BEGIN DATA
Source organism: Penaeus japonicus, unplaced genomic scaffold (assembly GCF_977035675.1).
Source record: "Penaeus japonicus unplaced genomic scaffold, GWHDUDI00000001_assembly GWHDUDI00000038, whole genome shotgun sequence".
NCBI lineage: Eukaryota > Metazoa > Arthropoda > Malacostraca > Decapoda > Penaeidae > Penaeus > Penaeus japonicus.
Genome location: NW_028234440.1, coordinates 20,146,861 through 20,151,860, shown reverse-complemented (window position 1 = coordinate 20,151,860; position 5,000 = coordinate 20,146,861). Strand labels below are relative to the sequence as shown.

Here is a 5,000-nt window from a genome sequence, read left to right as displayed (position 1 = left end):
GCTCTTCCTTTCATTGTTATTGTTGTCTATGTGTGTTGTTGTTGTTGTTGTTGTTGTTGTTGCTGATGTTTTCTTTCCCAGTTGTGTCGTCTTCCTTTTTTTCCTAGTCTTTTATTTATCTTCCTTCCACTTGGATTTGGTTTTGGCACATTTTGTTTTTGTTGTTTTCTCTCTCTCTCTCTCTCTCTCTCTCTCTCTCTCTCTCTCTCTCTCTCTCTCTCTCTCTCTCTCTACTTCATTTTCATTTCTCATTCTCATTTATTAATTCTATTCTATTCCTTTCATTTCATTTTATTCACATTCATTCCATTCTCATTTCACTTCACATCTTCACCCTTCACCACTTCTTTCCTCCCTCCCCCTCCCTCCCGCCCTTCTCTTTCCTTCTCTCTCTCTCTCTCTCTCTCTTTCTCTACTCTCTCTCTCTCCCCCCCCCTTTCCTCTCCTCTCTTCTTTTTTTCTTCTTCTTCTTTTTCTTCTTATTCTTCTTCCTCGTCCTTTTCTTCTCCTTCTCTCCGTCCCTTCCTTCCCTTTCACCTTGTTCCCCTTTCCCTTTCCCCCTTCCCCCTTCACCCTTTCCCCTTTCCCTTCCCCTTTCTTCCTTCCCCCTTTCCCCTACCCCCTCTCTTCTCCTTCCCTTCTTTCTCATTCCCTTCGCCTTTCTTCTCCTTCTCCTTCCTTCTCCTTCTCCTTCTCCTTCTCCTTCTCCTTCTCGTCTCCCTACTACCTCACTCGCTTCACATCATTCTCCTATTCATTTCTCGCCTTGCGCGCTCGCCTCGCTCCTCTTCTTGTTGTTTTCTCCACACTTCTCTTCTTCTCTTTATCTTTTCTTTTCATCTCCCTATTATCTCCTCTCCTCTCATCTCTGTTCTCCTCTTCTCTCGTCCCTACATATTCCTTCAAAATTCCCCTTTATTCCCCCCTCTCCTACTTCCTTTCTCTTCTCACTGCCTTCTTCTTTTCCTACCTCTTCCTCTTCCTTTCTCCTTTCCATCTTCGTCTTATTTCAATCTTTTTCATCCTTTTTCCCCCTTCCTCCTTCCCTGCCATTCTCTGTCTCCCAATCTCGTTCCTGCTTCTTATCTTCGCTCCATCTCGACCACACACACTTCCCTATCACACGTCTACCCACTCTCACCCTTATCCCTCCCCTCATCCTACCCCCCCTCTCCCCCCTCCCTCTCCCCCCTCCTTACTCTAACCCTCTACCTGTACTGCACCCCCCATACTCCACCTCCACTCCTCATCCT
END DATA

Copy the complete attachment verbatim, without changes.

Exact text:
Source organism: Penaeus japonicus, unplaced genomic scaffold (assembly GCF_977035675.1).
Source record: "Penaeus japonicus unplaced genomic scaffold, GWHDUDI00000001_assembly GWHDUDI00000038, whole genome shotgun sequence".
NCBI lineage: Eukaryota > Metazoa > Arthropoda > Malacostraca > Decapoda > Penaeidae > Penaeus > Penaeus japonicus.
Genome location: NW_028234440.1, coordinates 20,146,861 through 20,151,860, shown reverse-complemented (window position 1 = coordinate 20,151,860; position 5,000 = coordinate 20,146,861). Strand labels below are relative to the sequence as shown.

Here is a 5,000-nt window from a genome sequence, read left to right as displayed (position 1 = left end):
GCTCTTCCTTTCATTGTTATTGTTGTCTATGTGTGTTGTTGTTGTTGTTGTTGTTGTTGTTGCTGATGTTTTCTTTCCCAGTTGTGTCGTCTTCCTTTTTTTCCTAGTCTTTTATTTATCTTCCTTCCACTTGGATTTGGTTTTGGCACATTTTGTTTTTGTTGTTTTCTCTCTCTCTCTCTCTCTCTCTCTCTCTCTCTCTCTCTCTCTCTCTCTCTCTCTCTCTCTCTCTACTTCATTTTCATTTCTCATTCTCATTTATTAATTCTATTCTATTCCTTTCATTTCATTTTATTCACATTCATTCCATTCTCATTTCACTTCACATCTTCACCCTTCACCACTTCTTTCCTCCCTCCCCCTCCCTCCCGCCCTTCTCTTTCCTTCTCTCTCTCTCTCTCTCTCTCTTTCTCTACTCTCTCTCTCTCCCCCCCCCTTTCCTCTCCTCTCTTCTTTTTTTCTTCTTCTTCTTTTTCTTCTTATTCTTCTTCCTCGTCCTTTTCTTCTCCTTCTCTCCGTCCCTTCCTTCCCTTTCACCTTGTTCCCCTTTCCCTTTCCCCCTTCCCCCTTCACCCTTTCCCCTTTCCCTTCCCCTTTCTTCCTTCCCCCTTTCCCCTACCCCCTCTCTTCTCCTTCCCTTCTTTCTCATTCCCTTCGCCTTTCTTCTCCTTCTCCTTCCTTCTCCTTCTCCTTCTCCTTCTCCTTCTCCTTCTCGTCTCCCTACTACCTCACTCGCTTCACATCATTCTCCTATTCATTTCTCGCCTTGCGCGCTCGCCTCGCTCCTCTTCTTGTTGTTTTCTCCACACTTCTCTTCTTCTCTTTATCTTTTCTTTTCATCTCCCTATTATCTCCTCTCCTCTCATCTCTGTTCTCCTCTTCTCTCGTCCCTACATATTCCTTCAAAATTCCCCTTTATTCCCCCCTCTCCTACTTCCTTTCTCTTCTCACTGCCTTCTTCTTTTCCTACCTCTTCCTCTTCCTTTCTCCTTTCCATCTTCGTCTTATTTCAATCTTTTTCATCCTTTTTCCCCCTTCCTCCTTCCCTGCCATTCTCTGTCTCCCAATCTCGTTCCTGCTTCTTATCTTCGCTCCATCTCGACCACACACACTTCCCTATCACACGTCTACCCACTCTCACCCTTATCCCTCCCCTCATCCTACCCCCCCTCTCCCCCCTCCCTCTCCCCCCTCCTTACTCTAACCCTCTACCTGTACTGCACCCCCCATACTCCACCTCCACTCCTCATCCT